Taiwan Students Rank 1st in Civic Knowledge in ICCS 2022

Taiwanese students ranked first in civics knowledge in last year’s International Civic and Citizenship Education Study (ICCS), the International Association for the Evaluation of Educational Achievement (IEA) said on November 28th.

The study found that 5,227 eighth-grade students from 159 schools in Taiwan averaged 583 points in civic knowledge, well above the global average score of 508.

Students from 24 countries — mainly in Europe — participated in the study, the ICCS’ third, which “reports on students’ knowledge and understanding of concepts and issues related to civics and citizenship,” the IEA Web site says.

Taiwan has participated in all three studies, the previous ones being in 2009 and 2016.

Taiwan had a higher score and ranking in civics knowledge than in previous surveys, said National Taiwan Normal University (NTNU) professor Liu Mei-hui (劉美慧), who headed the nation’s participation in the study.

In 2009, Taiwan ranked fourth in civics knowledge with an average score of 559, trailing Finland, Denmark and South Korea, and it ranked second in 2016 behind Denmark with an average score of 581.

The civics questions focus on a broad range of subjects that test knowledge of citizenship and students’ ability to apply it to real-world contexts.

The report included sample questions, which asked why people would join a political party, the appropriateness of a police officer’s actions, how to combat false news reports and purchases an ethical consumer might make.

The study also measured students’ civic engagement and their attitudes toward important issues in society, and how civics and citizen education was being carried out in their countries.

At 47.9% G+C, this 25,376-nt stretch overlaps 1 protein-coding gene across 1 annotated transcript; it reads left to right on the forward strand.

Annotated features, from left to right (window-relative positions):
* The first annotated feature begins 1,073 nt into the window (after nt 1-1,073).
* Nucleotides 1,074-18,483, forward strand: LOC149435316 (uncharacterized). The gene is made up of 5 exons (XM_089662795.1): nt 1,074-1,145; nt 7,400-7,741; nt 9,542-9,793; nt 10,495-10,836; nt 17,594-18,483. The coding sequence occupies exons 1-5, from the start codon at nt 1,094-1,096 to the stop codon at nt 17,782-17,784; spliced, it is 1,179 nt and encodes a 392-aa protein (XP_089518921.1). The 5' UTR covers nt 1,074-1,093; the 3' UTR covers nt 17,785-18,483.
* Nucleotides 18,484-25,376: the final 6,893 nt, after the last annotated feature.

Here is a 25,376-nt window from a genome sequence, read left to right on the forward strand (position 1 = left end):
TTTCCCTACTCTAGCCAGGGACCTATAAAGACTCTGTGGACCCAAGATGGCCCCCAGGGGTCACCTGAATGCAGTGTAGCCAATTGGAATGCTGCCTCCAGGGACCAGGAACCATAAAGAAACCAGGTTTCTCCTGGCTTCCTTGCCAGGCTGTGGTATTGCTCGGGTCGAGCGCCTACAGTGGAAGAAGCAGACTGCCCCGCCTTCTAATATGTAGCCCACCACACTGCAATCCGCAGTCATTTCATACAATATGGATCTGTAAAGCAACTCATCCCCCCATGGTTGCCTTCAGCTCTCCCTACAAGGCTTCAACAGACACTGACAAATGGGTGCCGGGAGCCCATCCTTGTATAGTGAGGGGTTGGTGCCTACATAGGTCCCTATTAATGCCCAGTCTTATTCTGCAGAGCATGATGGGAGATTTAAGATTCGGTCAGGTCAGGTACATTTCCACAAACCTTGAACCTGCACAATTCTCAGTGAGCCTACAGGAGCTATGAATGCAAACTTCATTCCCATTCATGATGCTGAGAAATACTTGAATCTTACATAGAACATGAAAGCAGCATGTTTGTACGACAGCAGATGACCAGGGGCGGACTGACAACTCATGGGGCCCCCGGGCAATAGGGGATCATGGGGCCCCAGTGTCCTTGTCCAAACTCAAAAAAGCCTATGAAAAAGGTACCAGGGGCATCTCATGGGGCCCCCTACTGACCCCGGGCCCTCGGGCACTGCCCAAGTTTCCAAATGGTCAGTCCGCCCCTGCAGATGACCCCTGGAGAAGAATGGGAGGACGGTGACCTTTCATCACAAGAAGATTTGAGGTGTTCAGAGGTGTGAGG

In the attitude and engagement parts of the study, Taiwanese students showed the highest support for gender equality, equal rights for all ethnic and racial groups, immigrants’ rights and environmental protection, Liu said.

Taiwanese students also had a much higher level of trust in government agencies compared with people in other countries, while their engagement on political or social issues using digital media was similar to the average, she said.

Taiwanese students’ high scores might be due to civics being a subject in schools, which allows the systematic teaching of civics literacy, while elsewhere, civics education is integrated into other subjects, she said.

The report said that a relatively high percentage of Taiwanese respondents have participated in civics-related activities at school, but the rate of Taiwanese students who took part in community organizations was lower than the global average, she said.

Despite the results, schools could use resources from society, research institutes and civic organizations to provide more opportunities for students to apply their civics knowledge, the NTNU team said.(STAFF WRITER, WITH CNA)